“A divorced 35-year-old father of four who’d been making meth since the mid-1990s and using the drug since he was 16, Jarvis had been in jail all but three of the last 10 years. He did not want to go back,” Reding relates about the incident. “So bottle by bottle and container by container, he poured down the floor drain in the floor of his mother’s basement the chemicals he had stored there: anhydrous ammonia, Coleman lantern fluid, denatured alcohol and kerosene. Finally, he poured two gallons of hydrochloric acid down the drain. Then he lit a cigarette.”

The resulting explosion almost burned Jarvis alive, incinerating his fingers and his nose as well as melting the skin off his body.

Although she isn’t from Oelwein — instead hails from Ottumwa to the south — Reding also got to know Lori Arnold, sister of co-median Tom Arnold, through a correspondence while she was incarcerated in federal prison. In the late 1980s, Arnold ran a meth-making and distribution empire in Iowa.

“She was, she says, one of the main employers in Ottumwa, and a benevolent one, at that,” Reding writes. “She donated plenty of money to the local police and to the county sheriff. She planned to open a day care center and video game arcade next to the Wild Side, so local kids would have somewhere to go while their parents were in the bar. Together, Lori and meth were an antidote to the small-town sense of isolation, the collective sense of depression and low morale that had settled on Ottumwa since most farms went belly-up, the railroad closed, and the boys at the meatpacking plant lost their jobs.”

There are a lot more stories that Reding shares in “Methland” that drive home the point that meth is a real problem in the heart-land of America and one that is intertwined with other problems, including the consolidation of agricultural industries and immi-gration. Although he initially had a hard time generating interest in the book’s premise, it has done well since publication in June, debuting at No. 22 on The New York Times nonfiction best-sellers list in July. It has been reviewed favorably in major newspapers and magazines around the country.

In Oelwein, however, not everyone is a fan. Some residents claim that Reding sensationalized their community’s meth problem. And even though he details the community’s tactics toward revitalization of the town, some say the book has hampered those ef-forts.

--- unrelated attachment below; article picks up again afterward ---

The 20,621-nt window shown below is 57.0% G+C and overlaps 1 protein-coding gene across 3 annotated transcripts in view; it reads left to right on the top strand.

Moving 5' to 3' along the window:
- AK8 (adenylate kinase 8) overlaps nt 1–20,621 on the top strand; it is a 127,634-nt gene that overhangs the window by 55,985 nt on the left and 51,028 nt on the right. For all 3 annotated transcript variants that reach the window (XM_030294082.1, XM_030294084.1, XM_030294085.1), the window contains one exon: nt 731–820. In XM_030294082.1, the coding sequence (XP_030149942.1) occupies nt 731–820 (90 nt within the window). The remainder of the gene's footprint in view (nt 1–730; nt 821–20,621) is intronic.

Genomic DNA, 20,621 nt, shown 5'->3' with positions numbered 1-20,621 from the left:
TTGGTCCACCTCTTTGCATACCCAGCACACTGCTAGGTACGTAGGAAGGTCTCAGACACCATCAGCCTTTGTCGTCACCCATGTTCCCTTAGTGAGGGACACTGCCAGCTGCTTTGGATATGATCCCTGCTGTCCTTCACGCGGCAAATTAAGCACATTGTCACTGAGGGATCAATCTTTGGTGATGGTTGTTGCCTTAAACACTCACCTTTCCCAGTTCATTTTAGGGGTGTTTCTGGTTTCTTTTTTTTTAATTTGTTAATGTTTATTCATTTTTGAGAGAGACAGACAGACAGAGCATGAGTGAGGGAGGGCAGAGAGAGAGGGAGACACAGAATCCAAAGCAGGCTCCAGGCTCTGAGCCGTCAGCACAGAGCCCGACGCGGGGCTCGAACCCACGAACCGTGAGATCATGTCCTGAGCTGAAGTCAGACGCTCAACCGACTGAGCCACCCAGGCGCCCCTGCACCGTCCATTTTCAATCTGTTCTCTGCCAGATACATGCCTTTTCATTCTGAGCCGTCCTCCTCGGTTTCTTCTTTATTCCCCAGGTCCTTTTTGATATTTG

“I actually went to Oelwein on July 20 to have sort of a town hall meeting to address this whole thing,” Reding said during the phone interview. “We had planned to do that a long time before the book came out. It was only fair that people get to tell me to my face what they think. In some ways, the town is the principle character. I think the reception was pretty harsh, but by the time the three hours was done of them asking questions, I think it turned out really well. I haven’t gotten any more death threats.”

During the course of his research, Reding developed strong friendships with both Hallberg and Lein and continues to talk with both men on a regular basis. Another “benefit” that came out of the book was a pilgrimage to his dad’s hometown of Algona.

“That was honestly on the top of the list of the best things to come out of this book was to go to Dad and Aunt Jan’s hometown for the first time,” said Reding, who hadn’t been there since he was a lad too young to remember. “It was the perfect opportunity and one of the coolest days I have spent doing anything in my whole life.”

Reding said “Methland” had generated politicized reviews on both sides of the spectrum, but he didn’t start out with any agenda except trying to expose the meth epidemic that exists across the country, its causes and implications.

“I think my No. 1 hope would be that people understand that it’s just a symptom of a much larger reality, that in many ways, eco-nomically and socially and culturally and politically, there are some really major problems in the United States, and a lot of them begin and end with the way we treat our own people in terms of how we pay them and what we pay them and for what we pay them,” he said. “I always hope that people would understand it is not morally or ethically acceptable for some businesses to operate in the manner in which they do. Meth is really an excuse to see that. That’s what I would hope.”

Google Analytics integration offered by Wordpress Google Analytics Plugin